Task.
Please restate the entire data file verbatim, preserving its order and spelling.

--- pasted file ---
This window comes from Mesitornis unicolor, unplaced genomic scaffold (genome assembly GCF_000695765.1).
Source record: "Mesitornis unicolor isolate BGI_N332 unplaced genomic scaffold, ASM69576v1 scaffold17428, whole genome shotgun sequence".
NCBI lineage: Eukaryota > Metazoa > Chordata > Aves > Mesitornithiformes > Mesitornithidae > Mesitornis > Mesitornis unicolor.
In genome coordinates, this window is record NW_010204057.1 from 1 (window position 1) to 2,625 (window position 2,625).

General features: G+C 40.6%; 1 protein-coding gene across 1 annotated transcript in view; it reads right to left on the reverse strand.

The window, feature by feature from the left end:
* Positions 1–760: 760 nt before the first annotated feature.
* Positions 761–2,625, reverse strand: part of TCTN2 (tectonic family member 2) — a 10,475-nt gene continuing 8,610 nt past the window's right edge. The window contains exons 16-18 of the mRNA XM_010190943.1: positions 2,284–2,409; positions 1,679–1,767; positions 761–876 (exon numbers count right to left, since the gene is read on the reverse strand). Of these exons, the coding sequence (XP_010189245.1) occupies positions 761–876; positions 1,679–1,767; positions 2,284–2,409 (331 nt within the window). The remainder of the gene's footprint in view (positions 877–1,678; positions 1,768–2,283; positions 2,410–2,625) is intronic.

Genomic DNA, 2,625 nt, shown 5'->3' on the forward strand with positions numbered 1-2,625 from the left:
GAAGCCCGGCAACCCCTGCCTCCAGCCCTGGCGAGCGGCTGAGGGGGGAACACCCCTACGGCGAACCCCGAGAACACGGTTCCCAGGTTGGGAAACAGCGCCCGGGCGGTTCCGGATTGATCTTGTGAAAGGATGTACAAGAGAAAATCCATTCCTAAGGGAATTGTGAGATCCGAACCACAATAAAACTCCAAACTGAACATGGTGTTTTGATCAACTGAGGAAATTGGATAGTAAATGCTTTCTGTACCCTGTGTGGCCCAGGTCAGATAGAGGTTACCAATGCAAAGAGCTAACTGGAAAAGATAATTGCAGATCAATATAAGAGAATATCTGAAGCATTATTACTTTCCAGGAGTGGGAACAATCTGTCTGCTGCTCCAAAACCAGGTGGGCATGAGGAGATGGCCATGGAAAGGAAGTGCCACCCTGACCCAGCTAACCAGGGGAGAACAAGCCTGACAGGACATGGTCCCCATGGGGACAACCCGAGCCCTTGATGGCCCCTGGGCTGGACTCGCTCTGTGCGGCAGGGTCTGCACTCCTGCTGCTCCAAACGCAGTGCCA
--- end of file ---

This window comes from Mesitornis unicolor, unplaced genomic scaffold (genome assembly GCF_000695765.1).
Source record: "Mesitornis unicolor isolate BGI_N332 unplaced genomic scaffold, ASM69576v1 scaffold17428, whole genome shotgun sequence".
NCBI lineage: Eukaryota > Metazoa > Chordata > Aves > Mesitornithiformes > Mesitornithidae > Mesitornis > Mesitornis unicolor.
In genome coordinates, this window is record NW_010204057.1 from 1 (window position 1) to 2,625 (window position 2,625).

General features: G+C 40.6%; 1 protein-coding gene across 1 annotated transcript in view; it reads right to left on the reverse strand.

The window, feature by feature from the left end:
* Positions 1–760: 760 nt before the first annotated feature.
* Positions 761–2,625, reverse strand: part of TCTN2 (tectonic family member 2) — a 10,475-nt gene continuing 8,610 nt past the window's right edge. The window contains exons 16-18 of the mRNA XM_010190943.1: positions 2,284–2,409; positions 1,679–1,767; positions 761–876 (exon numbers count right to left, since the gene is read on the reverse strand). Of these exons, the coding sequence (XP_010189245.1) occupies positions 761–876; positions 1,679–1,767; positions 2,284–2,409 (331 nt within the window). The remainder of the gene's footprint in view (positions 877–1,678; positions 1,768–2,283; positions 2,410–2,625) is intronic.

Genomic DNA, 2,625 nt, shown 5'->3' on the forward strand with positions numbered 1-2,625 from the left:
GAAGCCCGGCAACCCCTGCCTCCAGCCCTGGCGAGCGGCTGAGGGGGGAACACCCCTACGGCGAACCCCGAGAACACGGTTCCCAGGTTGGGAAACAGCGCCCGGGCGGTTCCGGATTGATCTTGTGAAAGGATGTACAAGAGAAAATCCATTCCTAAGGGAATTGTGAGATCCGAACCACAATAAAACTCCAAACTGAACATGGTGTTTTGATCAACTGAGGAAATTGGATAGTAAATGCTTTCTGTACCCTGTGTGGCCCAGGTCAGATAGAGGTTACCAATGCAAAGAGCTAACTGGAAAAGATAATTGCAGATCAATATAAGAGAATATCTGAAGCATTATTACTTTCCAGGAGTGGGAACAATCTGTCTGCTGCTCCAAAACCAGGTGGGCATGAGGAGATGGCCATGGAAAGGAAGTGCCACCCTGACCCAGCTAACCAGGGGAGAACAAGCCTGACAGGACATGGTCCCCATGGGGACAACCCGAGCCCTTGATGGCCCCTGGGCTGGACTCGCTCTGTGCGGCAGGGTCTGCACTCCTGCTGCTCCAAACGCAGTGCCA